From John's list on fiction set in Southeast Asia throughout time.
I love how this novel veers between the comic (the preening self-importance of a British family that runs a trading company) and the tragic (death and mayhem as Japanese troops set Singapore on fire in 1942). Father cynically manipulates markets; daughter carries on with unsuitable men; approved suitor arrives from Europe to reveal himself as an idealist who spouts praise for the League of Nations. You’ll learn a thing or two about how colonial companies of the time built enormous wealth by squeezing it from impoverished plantation workers, and how the war turned everything upside down.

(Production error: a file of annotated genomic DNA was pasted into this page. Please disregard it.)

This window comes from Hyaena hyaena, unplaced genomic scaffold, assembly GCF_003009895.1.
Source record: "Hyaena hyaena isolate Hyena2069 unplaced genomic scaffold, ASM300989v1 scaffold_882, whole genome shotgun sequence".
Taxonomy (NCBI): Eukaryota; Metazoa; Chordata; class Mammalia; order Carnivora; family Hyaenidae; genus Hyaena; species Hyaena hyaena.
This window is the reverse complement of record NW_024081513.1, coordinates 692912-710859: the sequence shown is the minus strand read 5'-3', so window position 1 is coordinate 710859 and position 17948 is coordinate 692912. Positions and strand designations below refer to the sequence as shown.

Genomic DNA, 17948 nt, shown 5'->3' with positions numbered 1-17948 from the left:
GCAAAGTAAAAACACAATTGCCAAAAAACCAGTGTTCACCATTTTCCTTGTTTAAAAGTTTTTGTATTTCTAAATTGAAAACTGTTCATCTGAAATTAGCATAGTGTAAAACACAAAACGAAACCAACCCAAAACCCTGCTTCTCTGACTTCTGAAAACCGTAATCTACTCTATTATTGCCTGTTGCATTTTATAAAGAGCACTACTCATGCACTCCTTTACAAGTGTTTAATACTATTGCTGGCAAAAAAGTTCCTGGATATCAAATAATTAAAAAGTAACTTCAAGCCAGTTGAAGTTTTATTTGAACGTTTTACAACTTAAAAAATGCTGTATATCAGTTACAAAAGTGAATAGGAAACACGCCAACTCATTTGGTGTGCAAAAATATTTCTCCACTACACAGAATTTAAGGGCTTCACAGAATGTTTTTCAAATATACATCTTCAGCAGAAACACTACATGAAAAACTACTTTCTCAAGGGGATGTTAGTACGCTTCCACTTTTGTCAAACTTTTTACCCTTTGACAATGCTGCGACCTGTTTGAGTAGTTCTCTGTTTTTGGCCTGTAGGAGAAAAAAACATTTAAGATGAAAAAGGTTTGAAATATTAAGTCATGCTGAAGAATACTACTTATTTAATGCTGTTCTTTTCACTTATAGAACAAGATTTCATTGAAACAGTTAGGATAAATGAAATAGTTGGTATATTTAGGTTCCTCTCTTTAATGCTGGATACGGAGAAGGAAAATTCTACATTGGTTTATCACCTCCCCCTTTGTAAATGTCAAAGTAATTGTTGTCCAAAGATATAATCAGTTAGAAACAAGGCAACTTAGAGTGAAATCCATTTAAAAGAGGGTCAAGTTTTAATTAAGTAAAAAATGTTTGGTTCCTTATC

Why should I read it?
What is this book about?
NOW A MAJOR ITV DRAMA, THE SINGAPORE GRIP IS A MODERN CLASSIC FROM THE BOOKER-PRIZE WINNING J.G. FARRELL
'Brilliant, richly absurd, melancholy' Observer
'Enjoyable on many different levels' Sunday Times
'One of the most outstanding novelists of his generation' Spectator
Singapore, 1939: Walter Blackett, ruthless rubber merchant, is head of British Singapore's oldest and most powerful firm. And his family's prosperous world of tennis parties, cocktails and deferential servants seems unchanging. No one suspects it - but this world is poised on the edge of the abyss. This is the eve of the Fall of Singapore.
A love story and…